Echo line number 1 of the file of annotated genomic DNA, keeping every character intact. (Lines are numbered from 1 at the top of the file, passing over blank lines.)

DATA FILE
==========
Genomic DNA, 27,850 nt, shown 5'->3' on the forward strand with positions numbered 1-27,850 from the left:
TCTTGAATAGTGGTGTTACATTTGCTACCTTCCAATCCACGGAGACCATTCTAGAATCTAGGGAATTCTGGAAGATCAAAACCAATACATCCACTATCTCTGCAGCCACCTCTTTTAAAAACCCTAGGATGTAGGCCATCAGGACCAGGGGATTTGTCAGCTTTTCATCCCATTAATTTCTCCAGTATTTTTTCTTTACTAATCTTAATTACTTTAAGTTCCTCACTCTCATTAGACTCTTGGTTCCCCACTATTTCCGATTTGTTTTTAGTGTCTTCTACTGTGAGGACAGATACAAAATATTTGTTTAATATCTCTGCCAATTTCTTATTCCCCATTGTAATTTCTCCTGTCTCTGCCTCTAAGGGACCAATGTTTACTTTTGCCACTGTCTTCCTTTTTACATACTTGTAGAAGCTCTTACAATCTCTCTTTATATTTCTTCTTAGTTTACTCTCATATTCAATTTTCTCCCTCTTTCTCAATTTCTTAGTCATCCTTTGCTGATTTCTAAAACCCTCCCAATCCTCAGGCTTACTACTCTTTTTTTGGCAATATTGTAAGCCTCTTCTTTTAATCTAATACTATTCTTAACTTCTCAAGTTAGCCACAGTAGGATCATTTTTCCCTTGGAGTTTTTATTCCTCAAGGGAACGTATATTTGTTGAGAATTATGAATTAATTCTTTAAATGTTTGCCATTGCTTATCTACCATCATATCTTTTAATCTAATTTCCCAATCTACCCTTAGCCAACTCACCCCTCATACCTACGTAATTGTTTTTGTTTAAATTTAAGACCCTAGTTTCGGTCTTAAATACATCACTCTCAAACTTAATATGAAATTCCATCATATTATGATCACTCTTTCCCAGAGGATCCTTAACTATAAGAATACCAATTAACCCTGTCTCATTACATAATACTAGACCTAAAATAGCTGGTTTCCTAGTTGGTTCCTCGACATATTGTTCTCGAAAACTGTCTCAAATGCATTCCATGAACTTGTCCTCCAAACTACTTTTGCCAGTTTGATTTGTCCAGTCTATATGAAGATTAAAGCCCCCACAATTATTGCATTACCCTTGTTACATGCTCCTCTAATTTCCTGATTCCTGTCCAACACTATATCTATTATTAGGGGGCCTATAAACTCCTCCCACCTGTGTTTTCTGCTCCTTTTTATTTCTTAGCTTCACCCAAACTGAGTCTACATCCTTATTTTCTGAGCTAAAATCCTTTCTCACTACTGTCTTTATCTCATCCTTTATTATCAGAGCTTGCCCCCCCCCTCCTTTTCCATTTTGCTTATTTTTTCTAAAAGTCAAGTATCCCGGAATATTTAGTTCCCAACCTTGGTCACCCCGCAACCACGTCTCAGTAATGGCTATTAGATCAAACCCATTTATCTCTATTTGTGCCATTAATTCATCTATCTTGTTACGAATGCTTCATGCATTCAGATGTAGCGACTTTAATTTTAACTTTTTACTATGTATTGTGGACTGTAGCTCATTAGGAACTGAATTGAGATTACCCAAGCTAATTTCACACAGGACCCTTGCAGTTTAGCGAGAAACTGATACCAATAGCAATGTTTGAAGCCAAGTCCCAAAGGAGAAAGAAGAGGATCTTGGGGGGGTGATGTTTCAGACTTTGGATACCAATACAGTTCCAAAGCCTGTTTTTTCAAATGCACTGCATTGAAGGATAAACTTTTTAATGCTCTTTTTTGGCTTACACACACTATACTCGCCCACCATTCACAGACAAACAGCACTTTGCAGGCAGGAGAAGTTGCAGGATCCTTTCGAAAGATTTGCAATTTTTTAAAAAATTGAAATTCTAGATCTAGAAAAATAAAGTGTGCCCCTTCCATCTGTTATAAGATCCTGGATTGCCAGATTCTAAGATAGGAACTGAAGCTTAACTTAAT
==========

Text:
Genomic DNA, 27,850 nt, shown 5'->3' on the forward strand with positions numbered 1-27,850 from the left: